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AMA and State Medical Societies Call on Insurers to Publicly Document the Accuracy of Physician Cost Profiling

Studies show patients are getting error-filled physician profiles from health insurers

For immediate release:
July 19, 2010

CHICAGO – In response to new evidence that patients are receiving inaccurate physician profiles from health insurers, the American Medical Association (AMA) delivered letters today to the nation’s largest health insurance companies asking for immediate action to improve the accuracy, reliability and transparency of physician ratings.

The letters were cosigned by 46 state medical societies and called on each health insurer to publicly document the accuracy of their physician cost profiles by submitting the programs for external review by unbiased, qualified experts.

“Patients should always be able to trust that insurers are providing accurate and reliable information on physicians,” said AMA President Cecil B. Wilson, MD. “Studies show that economic evaluations of individual physicians are so unreliable that they are more often wrong than right.”

A series of studies recently conducted by researchers at RAND Corporation confirm the AMA’s longstanding contention that serious flaws exist in health insurer programs that attempt to rate individual physicians based on economic criteria. One RAND study shows that physician ratings conducted by health insurers can be wrong up to two-thirds of the time for some groups of physicians. Under the best circumstances, insurers misclassified one-fourth of all physicians. This and the other studies call into question the use of cost-profiling tools to control health care spending and provide the public with information.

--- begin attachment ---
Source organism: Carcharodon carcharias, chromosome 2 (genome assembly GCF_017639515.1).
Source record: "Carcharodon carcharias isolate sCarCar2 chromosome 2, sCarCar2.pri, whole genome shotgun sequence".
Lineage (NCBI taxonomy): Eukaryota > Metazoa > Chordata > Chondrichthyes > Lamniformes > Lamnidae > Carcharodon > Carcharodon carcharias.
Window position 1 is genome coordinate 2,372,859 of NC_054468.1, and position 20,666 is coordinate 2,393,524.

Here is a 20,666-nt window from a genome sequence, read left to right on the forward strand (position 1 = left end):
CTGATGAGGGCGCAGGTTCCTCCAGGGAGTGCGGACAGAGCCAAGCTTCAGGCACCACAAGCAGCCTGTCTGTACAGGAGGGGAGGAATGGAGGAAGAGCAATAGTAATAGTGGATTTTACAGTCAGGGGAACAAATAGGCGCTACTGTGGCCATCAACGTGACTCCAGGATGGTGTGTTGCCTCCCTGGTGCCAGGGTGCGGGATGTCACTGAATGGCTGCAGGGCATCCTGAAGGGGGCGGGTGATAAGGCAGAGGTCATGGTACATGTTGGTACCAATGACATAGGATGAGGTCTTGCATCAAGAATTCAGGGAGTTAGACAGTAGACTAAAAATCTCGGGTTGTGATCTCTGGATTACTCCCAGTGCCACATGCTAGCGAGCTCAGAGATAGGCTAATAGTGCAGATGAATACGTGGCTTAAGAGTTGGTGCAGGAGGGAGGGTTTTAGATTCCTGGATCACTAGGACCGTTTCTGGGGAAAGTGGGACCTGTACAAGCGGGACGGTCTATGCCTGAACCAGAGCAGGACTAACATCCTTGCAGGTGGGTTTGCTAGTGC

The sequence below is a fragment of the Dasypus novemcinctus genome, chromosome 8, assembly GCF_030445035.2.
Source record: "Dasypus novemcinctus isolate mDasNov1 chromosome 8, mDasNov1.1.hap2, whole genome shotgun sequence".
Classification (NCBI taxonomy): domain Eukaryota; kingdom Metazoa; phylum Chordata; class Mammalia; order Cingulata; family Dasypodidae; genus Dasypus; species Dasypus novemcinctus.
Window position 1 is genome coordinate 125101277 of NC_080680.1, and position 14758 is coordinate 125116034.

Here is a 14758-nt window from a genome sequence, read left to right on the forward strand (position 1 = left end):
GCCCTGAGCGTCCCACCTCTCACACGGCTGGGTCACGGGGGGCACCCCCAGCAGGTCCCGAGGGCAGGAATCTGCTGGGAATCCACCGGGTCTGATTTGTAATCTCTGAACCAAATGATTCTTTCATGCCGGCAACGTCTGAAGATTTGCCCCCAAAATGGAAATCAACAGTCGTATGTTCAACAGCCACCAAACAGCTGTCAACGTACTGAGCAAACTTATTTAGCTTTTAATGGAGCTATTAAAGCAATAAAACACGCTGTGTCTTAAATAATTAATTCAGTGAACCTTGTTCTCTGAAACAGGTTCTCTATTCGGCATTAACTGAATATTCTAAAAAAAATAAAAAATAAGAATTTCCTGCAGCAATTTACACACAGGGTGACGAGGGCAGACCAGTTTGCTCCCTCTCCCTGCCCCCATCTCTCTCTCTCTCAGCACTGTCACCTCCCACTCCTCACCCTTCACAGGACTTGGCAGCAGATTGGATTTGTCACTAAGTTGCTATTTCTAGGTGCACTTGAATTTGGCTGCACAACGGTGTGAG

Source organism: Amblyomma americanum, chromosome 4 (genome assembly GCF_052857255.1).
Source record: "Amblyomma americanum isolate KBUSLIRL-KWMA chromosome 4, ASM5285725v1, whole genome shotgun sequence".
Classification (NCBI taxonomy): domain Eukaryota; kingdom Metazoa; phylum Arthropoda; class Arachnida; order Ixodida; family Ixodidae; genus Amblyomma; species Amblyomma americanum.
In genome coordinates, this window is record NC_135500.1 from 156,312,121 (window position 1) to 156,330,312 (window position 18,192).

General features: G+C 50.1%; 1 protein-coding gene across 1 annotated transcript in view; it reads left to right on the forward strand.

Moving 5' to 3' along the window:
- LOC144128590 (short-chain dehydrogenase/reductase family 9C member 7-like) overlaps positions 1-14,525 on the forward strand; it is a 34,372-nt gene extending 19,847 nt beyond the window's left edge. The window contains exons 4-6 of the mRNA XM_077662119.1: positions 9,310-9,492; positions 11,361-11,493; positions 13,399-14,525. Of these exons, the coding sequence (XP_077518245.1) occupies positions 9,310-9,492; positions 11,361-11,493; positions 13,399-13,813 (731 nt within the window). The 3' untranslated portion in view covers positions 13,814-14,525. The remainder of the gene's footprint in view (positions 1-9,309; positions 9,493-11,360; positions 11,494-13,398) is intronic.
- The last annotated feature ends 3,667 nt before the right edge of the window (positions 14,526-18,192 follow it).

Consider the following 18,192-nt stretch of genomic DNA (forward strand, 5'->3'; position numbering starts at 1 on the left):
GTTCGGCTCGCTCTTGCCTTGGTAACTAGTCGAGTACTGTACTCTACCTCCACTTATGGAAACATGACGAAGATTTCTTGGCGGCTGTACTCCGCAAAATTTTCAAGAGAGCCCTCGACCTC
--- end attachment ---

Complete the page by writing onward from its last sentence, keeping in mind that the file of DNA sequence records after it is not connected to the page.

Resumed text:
“Transparent, accurate information is critical when selecting a physician,” said Dr. Wilson. “Patients deserve to know that insurers are offering physician ratings that have a high risk of error and should not be the sole basis for selecting a physician.”

“The AMA is committed to empowering patients to make informed health care decisions regarding their choice of physicians,” said Dr. Wilson. “Flawed physician profiling programs help no one and hurt many by causing confusion and apprehension among patients and eroding confidence and trust in caring physicians. Given the damage these error-filled reports can cause, insurers have an important public responsibility to reevaluate whether physician cost profiling is working as intended.”

By working cooperatively with each health insurer to reevaluate physician profiling programs, the AMA and supporting state medical societies hope to address the concerns raised by the RAND studies.

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Robert J. Mills
AMA Media Relations
(312) 464-5970